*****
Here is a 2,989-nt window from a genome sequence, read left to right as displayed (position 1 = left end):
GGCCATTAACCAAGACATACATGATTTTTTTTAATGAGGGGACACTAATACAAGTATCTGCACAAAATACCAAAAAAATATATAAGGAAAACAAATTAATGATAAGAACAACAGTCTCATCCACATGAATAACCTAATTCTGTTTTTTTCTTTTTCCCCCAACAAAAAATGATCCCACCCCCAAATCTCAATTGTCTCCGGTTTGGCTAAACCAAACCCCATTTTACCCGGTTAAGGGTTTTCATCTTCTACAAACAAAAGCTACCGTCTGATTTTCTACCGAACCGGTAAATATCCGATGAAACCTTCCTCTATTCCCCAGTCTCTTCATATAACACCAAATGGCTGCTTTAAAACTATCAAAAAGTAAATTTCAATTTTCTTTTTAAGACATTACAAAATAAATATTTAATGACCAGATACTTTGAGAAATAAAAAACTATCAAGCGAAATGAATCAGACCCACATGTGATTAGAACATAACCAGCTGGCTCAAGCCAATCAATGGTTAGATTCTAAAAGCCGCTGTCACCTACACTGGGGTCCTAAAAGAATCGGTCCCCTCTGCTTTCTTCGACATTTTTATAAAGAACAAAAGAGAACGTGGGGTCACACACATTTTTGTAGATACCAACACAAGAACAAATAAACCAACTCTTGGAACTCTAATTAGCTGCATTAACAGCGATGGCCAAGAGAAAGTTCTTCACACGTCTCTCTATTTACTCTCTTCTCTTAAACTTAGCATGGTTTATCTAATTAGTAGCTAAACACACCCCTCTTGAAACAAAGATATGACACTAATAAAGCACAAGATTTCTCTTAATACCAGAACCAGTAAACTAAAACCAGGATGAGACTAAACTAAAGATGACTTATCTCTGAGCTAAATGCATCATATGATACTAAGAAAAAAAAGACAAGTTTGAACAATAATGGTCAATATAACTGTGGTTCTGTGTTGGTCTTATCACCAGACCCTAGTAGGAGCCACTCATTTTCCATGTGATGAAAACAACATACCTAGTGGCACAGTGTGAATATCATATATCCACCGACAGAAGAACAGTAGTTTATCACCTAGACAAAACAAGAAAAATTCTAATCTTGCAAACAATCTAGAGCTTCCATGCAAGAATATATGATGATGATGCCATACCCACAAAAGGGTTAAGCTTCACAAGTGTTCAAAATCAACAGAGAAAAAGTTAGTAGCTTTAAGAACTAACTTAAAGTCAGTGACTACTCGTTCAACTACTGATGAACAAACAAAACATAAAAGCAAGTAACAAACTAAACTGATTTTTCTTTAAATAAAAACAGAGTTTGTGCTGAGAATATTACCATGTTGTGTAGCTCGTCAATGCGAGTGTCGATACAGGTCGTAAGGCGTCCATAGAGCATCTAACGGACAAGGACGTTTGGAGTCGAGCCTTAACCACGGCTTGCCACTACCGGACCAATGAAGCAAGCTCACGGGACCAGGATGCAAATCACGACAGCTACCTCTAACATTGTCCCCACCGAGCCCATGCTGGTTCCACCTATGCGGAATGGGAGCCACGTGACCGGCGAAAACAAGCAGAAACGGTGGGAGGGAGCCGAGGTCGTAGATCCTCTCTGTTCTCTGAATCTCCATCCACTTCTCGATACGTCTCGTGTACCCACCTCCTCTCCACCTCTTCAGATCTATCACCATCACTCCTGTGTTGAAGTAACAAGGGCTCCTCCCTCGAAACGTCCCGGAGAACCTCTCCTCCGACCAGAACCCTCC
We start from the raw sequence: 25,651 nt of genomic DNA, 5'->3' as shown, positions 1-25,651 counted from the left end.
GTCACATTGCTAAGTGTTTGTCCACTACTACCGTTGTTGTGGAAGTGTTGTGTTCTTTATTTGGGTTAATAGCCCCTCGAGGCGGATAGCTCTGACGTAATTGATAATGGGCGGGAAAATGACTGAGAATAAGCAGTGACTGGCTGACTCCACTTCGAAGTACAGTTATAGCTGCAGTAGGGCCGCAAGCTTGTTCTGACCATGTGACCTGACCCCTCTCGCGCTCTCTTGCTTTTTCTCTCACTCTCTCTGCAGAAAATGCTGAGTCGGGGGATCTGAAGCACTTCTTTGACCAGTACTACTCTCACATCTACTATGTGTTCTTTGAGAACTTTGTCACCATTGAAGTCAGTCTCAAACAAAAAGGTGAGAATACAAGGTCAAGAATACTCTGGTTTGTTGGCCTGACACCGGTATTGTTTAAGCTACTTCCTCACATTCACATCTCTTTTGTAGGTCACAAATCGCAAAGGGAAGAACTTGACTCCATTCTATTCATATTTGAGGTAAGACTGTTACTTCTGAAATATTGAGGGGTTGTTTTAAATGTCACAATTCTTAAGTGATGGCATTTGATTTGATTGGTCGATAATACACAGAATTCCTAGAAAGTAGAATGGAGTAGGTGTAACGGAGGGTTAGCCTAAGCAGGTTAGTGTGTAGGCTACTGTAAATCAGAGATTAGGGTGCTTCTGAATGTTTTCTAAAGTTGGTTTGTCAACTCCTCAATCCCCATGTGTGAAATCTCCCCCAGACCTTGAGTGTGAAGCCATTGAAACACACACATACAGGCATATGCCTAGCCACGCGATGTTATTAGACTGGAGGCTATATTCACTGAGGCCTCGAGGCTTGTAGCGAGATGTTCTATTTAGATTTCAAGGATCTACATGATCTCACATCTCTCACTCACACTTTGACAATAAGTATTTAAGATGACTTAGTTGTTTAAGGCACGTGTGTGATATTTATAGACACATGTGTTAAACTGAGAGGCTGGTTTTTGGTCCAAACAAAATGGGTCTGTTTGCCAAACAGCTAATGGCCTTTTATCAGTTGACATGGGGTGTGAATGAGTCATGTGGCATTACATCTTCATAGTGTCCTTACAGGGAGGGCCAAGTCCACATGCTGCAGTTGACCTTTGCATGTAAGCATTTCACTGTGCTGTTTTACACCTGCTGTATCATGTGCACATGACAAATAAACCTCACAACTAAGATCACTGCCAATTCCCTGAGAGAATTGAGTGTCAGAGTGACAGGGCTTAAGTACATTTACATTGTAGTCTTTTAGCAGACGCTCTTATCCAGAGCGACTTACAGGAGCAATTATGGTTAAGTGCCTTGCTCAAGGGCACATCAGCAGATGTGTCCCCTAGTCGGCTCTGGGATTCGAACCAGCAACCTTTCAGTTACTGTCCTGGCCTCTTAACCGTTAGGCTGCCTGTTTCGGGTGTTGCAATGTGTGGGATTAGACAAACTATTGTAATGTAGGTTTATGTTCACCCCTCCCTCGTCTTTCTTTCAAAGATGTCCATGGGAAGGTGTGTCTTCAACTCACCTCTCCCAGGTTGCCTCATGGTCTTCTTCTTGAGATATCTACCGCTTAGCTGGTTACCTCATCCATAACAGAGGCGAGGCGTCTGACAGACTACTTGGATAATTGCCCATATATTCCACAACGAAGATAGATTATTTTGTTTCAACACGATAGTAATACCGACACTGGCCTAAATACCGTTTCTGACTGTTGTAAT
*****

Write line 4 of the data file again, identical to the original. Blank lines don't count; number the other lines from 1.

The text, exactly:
GTCACATTGCTAAGTGTTTGTCCACTACTACCGTTGTTGTGGAAGTGTTGTGTTCTTTATTTGGGTTAATAGCCCCTCGAGGCGGATAGCTCTGACGTAATTGATAATGGGCGGGAAAATGACTGAGAATAAGCAGTGACTGGCTGACTCCACTTCGAAGTACAGTTATAGCTGCAGTAGGGCCGCAAGCTTGTTCTGACCATGTGACCTGACCCCTCTCGCGCTCTCTTGCTTTTTCTCTCACTCTCTCTGCAGAAAATGCTGAGTCGGGGGATCTGAAGCACTTCTTTGACCAGTACTACTCTCACATCTACTATGTGTTCTTTGAGAACTTTGTCACCATTGAAGTCAGTCTCAAACAAAAAGGTGAGAATACAAGGTCAAGAATACTCTGGTTTGTTGGCCTGACACCGGTATTGTTTAAGCTACTTCCTCACATTCACATCTCTTTTGTAGGTCACAAATCGCAAAGGGAAGAACTTGACTCCATTCTATTCATATTTGAGGTAAGACTGTTACTTCTGAAATATTGAGGGGTTGTTTTAAATGTCACAATTCTTAAGTGATGGCATTTGATTTGATTGGTCGATAATACACAGAATTCCTAGAAAGTAGAATGGAGTAGGTGTAACGGAGGGTTAGCCTAAGCAGGTTAGTGTGTAGGCTACTGTAAATCAGAGATTAGGGTGCTTCTGAATGTTTTCTAAAGTTGGTTTGTCAACTCCTCAATCCCCATGTGTGAAATCTCCCCCAGACCTTGAGTGTGAAGCCATTGAAACACACACATACAGGCATATGCCTAGCCACGCGATGTTATTAGACTGGAGGCTATATTCACTGAGGCCTCGAGGCTTGTAGCGAGATGTTCTATTTAGATTTCAAGGATCTACATGATCTCACATCTCTCACTCACACTTTGACAATAAGTATTTAAGATGACTTAGTTGTTTAAGGCACGTGTGTGATATTTATAGACACATGTGTTAAACTGAGAGGCTGGTTTTTGGTCCAAACAAAATGGGTCTGTTTGCCAAACAGCTAATGGCCTTTTATCAGTTGACATGGGGTGTGAATGAGTCATGTGGCATTACATCTTCATAGTGTCCTTACAGGGAGGGCCAAGTCCACATGCTGCAGTTGACCTTTGCATGTAAGCATTTCACTGTGCTGTTTTACACCTGCTGTATCATGTGCACATGACAAATAAACCTCACAACTAAGATCACTGCCAATTCCCTGAGAGAATTGAGTGTCAGAGTGACAGGGCTTAAGTACATTTACATTGTAGTCTTTTAGCAGACGCTCTTATCCAGAGCGACTTACAGGAGCAATTATGGTTAAGTGCCTTGCTCAAGGGCACATCAGCAGATGTGTCCCCTAGTCGGCTCTGGGATTCGAACCAGCAACCTTTCAGTTACTGTCCTGGCCTCTTAACCGTTAGGCTGCCTGTTTCGGGTGTTGCAATGTGTGGGATTAGACAAACTATTGTAATGTAGGTTTATGTTCACCCCTCCCTCGTCTTTCTTTCAAAGATGTCCATGGGAAGGTGTGTCTTCAACTCACCTCTCCCAGGTTGCCTCATGGTCTTCTTCTTGAGATATCTACCGCTTAGCTGGTTACCTCATCCATAACAGAGGCGAGGCGTCTGACAGACTACTTGGATAATTGCCCATATATTCCACAACGAAGATAGATTATTTTGTTTCAACACGATAGTAATACCGACACTGGCCTAAATACCGTTTCTGACTGTTGTAAT